Northumbria University, UK.
PRIMARY - An expansion of the threshold between the artist and the audience; the gallery and the street.
Through a forensic analysis of the former Odeon Building, the project acts almost as memorial to the building and celebrating a home-grown grassroots artistic community, which are now being displaced from Pilgrim Street as well as a tour de force demonstration of what could have been an extraordinary public space to rival Tate Modern's Turbine Hall.
PRIMEART is a cultural architectural regeneration of the former Odeon Building in the East Pilgrim Street Development Area, Newcastle.
The project will provide opportunity for the arts and the audience to work and play in an experimental 'palace' of art, community and exchange.
The scheme provides an opportunity to culturally regenerate the city centre of Newcastle by creating a permanent sustainable solution for the established artistic community and and encouraging public interaction and exchange within the arts.
Firstly Matt, if you could give us an introduction about yourself, where you have studied, what stage you are in your architectural career/degree and also any of your interests or specialities?
I'm an architectural designer based in Newcastle Upon Tyne, I am currently working at MawsonKerr Architects. I studied at Northumbria University for both Undergraduate and Master degrees where my architectural approach heavily focused on the contextual and historical analysis and interpretation of each project.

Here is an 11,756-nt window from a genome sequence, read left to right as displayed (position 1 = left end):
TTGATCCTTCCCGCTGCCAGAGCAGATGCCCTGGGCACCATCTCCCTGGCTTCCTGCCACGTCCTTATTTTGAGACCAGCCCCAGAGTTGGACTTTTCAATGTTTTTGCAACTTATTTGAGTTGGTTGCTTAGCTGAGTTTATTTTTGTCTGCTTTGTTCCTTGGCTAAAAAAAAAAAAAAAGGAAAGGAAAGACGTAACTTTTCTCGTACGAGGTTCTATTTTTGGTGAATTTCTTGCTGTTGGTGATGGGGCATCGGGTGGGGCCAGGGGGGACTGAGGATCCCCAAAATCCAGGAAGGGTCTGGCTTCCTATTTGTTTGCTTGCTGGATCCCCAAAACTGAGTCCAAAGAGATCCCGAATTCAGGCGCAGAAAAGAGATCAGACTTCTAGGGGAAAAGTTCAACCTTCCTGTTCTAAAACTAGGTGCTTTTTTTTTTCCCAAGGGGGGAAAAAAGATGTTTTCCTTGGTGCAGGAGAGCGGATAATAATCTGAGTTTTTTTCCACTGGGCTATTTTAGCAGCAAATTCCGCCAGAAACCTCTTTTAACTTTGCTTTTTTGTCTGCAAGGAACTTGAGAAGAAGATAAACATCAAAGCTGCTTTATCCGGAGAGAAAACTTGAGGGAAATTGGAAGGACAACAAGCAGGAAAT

What inspired you to undertake the project in this location, and what were the main drivers behind the project?
The Unit began with an examination of Newcastle's city centre which concluded that there is a predominant axis that runs through the city from East to West, Newbridge St to Gallowgate. A distinct area of this axis is East Pilgrim Street Development (EPSD). Over the past six years there has been an ongoing development of the East Pilgrim Street area which led to the creation and growth of small artists’ organisations benefiting from cheap rent on empty office buildings.
The artistic communities situated in the area include artist studios, workshops, exhibition spaces, project spaces, collaborative workspaces, and independent theatre/ performance venues. However this thriving artistic community is hidden behind the façades of the buildings’ typologies and due to the temporary nature of their occupation the identity is unknown to many. The three main buildings concerned with the transformation of EPSD are Norham House, Commercial Union House, and Bamburgh House. The scheme proposes an alternative future for these artistic organisations. Rather than being displaced around other areas of the city, the project will establish a fixed facility for the arts.
WOCHENKLAUSUR’s Social Interventions
Inspired by these conversations that served the dual purpose of rendering the cause/problem visible, while providing a neutral space wherein individuals could perhaps speak in a less guarded manner than is generally the case in the public realm. A series of discussions between artists are to be hosted which will allow participants to consider the position of the other side without fearing reproach from their own.
Throughout one week, six continuous conversations were held between different members of the artist community and council members. These conversations led to a brief for the project and a suggestion of spaces to be provided for the arts.
Your project delicately combines old and new through the regeneration of the Odeon Building with the integration of a steel frame construction. The frame is pastel lilac in colour which massively reduces the industrial appearance of the steel frame was this intentional?